Read the entire piece to get a sense of just what Salvador was experience health-wise.
Salvador was another case of Lou Lamoriello handing out questionable contracts to veteran players in his final years in Jersey. There’s no doubt Salvador earned another deal with the Devils after his 2012 playoff performance; but did a 36-year-old defenseman really need a three-year deal, even if the hit was just $3.16 million annually?
Fare thee well, Bryce Salvador.
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Hopefully Los Angeles Kings general manager Dean Lombardi has an electric foot massager or one of those lavender scented happy eye pillows, because the stress on this guy just keeps increasing.
On top of the Slava Voynov decision, on top of his decision to terminate Mike Richards’ contract and the NHLPA fighting it, on top of trying to get a defending champion that missed the playoffs to climb back on the throne, he has to find a way to get his best offensive player under contract in a long-term-yet-fiscally-sane manner – and it’s not really going that well.
Jon Rosen of LA Kings Insider reports that the gap between center Anze Kopitar and Lombardi is rather large as he enters the last year of a seven-year, $7.6 million contract that pays him a $7.7 million salary this season:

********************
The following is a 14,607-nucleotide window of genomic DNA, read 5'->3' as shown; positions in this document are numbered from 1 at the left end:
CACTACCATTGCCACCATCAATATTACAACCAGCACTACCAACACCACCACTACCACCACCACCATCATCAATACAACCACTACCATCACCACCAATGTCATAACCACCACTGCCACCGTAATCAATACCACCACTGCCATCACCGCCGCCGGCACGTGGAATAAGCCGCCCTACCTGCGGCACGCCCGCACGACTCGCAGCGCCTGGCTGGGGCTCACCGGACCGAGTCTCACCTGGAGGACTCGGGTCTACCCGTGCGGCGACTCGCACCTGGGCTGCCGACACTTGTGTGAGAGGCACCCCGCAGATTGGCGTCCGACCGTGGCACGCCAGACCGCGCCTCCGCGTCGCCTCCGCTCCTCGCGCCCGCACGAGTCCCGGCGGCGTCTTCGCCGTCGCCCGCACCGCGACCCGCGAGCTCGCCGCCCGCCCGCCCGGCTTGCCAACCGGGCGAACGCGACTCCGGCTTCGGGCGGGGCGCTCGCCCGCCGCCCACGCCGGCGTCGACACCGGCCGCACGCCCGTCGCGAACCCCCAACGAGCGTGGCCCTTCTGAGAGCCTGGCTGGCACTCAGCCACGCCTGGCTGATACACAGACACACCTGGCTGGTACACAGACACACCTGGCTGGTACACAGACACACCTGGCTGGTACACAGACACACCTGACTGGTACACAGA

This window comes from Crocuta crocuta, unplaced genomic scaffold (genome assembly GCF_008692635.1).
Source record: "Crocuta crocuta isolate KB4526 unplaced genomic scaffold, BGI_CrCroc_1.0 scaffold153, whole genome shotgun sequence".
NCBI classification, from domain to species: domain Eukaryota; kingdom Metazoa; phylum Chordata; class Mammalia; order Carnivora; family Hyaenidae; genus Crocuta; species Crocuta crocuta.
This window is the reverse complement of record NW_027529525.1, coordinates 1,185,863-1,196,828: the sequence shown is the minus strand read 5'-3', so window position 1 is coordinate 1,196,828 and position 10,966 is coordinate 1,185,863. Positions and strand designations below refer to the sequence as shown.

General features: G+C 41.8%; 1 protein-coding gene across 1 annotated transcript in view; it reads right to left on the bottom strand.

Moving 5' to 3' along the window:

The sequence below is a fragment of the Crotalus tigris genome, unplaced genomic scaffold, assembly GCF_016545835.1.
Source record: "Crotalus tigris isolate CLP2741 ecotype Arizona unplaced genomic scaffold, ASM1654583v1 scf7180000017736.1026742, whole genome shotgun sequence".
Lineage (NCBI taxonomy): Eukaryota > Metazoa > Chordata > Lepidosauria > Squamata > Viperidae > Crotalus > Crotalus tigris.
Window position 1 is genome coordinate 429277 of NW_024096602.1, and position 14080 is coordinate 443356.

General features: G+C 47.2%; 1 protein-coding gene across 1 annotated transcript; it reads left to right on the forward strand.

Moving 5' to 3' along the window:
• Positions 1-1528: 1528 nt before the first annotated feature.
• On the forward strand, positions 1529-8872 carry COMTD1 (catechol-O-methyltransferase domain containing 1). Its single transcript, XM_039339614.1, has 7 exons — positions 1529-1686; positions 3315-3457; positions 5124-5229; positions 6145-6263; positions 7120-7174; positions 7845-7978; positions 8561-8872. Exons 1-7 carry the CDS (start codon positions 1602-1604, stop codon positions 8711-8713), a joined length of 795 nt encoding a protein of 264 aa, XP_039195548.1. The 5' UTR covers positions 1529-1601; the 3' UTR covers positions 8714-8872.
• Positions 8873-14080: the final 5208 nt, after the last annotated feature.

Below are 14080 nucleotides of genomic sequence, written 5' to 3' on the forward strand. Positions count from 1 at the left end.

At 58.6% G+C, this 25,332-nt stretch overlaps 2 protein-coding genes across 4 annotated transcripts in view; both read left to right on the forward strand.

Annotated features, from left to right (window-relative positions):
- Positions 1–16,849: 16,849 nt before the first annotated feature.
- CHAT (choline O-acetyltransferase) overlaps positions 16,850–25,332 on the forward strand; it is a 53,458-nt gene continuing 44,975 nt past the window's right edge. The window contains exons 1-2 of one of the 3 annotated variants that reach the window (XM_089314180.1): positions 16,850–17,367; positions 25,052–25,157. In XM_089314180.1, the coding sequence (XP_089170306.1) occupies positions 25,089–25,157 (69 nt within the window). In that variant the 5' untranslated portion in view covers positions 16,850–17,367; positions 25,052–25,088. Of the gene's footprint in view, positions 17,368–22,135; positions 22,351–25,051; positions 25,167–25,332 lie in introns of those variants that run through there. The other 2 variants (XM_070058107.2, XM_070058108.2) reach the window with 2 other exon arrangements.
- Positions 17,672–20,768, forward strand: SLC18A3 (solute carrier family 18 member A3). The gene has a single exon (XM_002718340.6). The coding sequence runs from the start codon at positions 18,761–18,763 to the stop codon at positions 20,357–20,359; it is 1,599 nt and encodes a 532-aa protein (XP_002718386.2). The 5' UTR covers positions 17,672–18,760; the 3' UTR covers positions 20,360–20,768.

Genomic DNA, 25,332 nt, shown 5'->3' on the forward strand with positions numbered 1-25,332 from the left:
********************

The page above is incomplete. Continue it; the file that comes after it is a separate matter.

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43-26-13, 99 points, No. 2 Wild Card in West
About the same, although there are some changes from the group that was swept away by the Anaheim Ducks in the opening round.
Jack of all trades Michael Frolik signed a five-year deal with the Calgary Flames. Veteran energy forward Jim Slater was unsigned. Rentals Lee Stempniak (10 points in 18 games) and Jiri Tlusty (8 points in 20 games after coming over from Carolina) were unsigned.
It’s not to say these aren’t impactful losses, because they are, but they’re still role players. Balancing those departures: The return of Alex Burmistrov, back from a two-year sabbatical in the KHL and ready to bring his skill to a third-line role.
1. Dustin Byfuglien, D/F
2. Ondrej Pavelec, G
Hutchinson is back and starter-in-waiting Connor Hellebuyck is waiting to leap over both of them. Still, it’ll be interesting to see if Pavelec can shut critics up for another season. OK, two thirds of a season. OK, maybe a few weeks.
3. Tyler Myers, D
4. Andrew Ladd, LW
5. Nikolaj Ehlers, LW/RW